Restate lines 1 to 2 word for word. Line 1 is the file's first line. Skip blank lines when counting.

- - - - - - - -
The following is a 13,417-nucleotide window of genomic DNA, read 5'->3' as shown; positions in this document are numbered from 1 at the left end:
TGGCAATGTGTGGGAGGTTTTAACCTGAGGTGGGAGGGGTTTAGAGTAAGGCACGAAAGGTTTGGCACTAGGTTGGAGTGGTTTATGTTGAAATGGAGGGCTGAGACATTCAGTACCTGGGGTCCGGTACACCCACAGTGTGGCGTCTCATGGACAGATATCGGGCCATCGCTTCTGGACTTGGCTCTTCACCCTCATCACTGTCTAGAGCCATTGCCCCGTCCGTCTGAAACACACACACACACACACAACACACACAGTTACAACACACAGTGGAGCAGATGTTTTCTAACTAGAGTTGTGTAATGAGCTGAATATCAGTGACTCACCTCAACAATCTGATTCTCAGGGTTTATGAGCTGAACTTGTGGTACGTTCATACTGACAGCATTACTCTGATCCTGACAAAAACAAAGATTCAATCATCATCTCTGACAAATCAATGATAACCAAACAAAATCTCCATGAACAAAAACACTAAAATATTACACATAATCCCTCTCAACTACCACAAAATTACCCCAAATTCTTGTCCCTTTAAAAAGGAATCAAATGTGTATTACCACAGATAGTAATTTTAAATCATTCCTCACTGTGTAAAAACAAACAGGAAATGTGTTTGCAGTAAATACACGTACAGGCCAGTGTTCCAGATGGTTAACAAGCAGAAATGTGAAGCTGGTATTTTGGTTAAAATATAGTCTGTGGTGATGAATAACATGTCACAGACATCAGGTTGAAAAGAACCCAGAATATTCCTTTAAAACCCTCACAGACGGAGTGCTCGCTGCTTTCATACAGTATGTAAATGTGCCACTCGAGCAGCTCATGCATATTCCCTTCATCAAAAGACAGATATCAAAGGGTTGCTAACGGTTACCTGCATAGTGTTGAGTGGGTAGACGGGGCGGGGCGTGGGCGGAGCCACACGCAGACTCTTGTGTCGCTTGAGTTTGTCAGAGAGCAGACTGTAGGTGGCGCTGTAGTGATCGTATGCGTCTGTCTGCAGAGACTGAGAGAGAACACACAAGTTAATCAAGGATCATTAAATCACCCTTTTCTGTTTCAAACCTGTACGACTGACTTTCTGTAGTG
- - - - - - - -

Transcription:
The following is a 13,417-nucleotide window of genomic DNA, read 5'->3' as shown; positions in this document are numbered from 1 at the left end:
TGGCAATGTGTGGGAGGTTTTAACCTGAGGTGGGAGGGGTTTAGAGTAAGGCACGAAAGGTTTGGCACTAGGTTGGAGTGGTTTATGTTGAAATGGAGGGCTGAGACATTCAGTACCTGGGGTCCGGTACACCCACAGTGTGGCGTCTCATGGACAGATATCGGGCCATCGCTTCTGGACTTGGCTCTTCACCCTCATCACTGTCTAGAGCCATTGCCCCGTCCGTCTGAAACACACACACACACACACAACACACACAGTTACAACACACAGTGGAGCAGATGTTTTCTAACTAGAGTTGTGTAATGAGCTGAATATCAGTGACTCACCTCAACAATCTGATTCTCAGGGTTTATGAGCTGAACTTGTGGTACGTTCATACTGACAGCATTACTCTGATCCTGACAAAAACAAAGATTCAATCATCATCTCTGACAAATCAATGATAACCAAACAAAATCTCCATGAACAAAAACACTAAAATATTACACATAATCCCTCTCAACTACCACAAAATTACCCCAAATTCTTGTCCCTTTAAAAAGGAATCAAATGTGTATTACCACAGATAGTAATTTTAAATCATTCCTCACTGTGTAAAAACAAACAGGAAATGTGTTTGCAGTAAATACACGTACAGGCCAGTGTTCCAGATGGTTAACAAGCAGAAATGTGAAGCTGGTATTTTGGTTAAAATATAGTCTGTGGTGATGAATAACATGTCACAGACATCAGGTTGAAAAGAACCCAGAATATTCCTTTAAAACCCTCACAGACGGAGTGCTCGCTGCTTTCATACAGTATGTAAATGTGCCACTCGAGCAGCTCATGCATATTCCCTTCATCAAAAGACAGATATCAAAGGGTTGCTAACGGTTACCTGCATAGTGTTGAGTGGGTAGACGGGGCGGGGCGTGGGCGGAGCCACACGCAGACTCTTGTGTCGCTTGAGTTTGTCAGAGAGCAGACTGTAGGTGGCGCTGTAGTGATCGTATGCGTCTGTCTGCAGAGACTGAGAGAGAACACACAAGTTAATCAAGGATCATTAAATCACCCTTTTCTGTTTCAAACCTGTACGACTGACTTTCTGTAGTG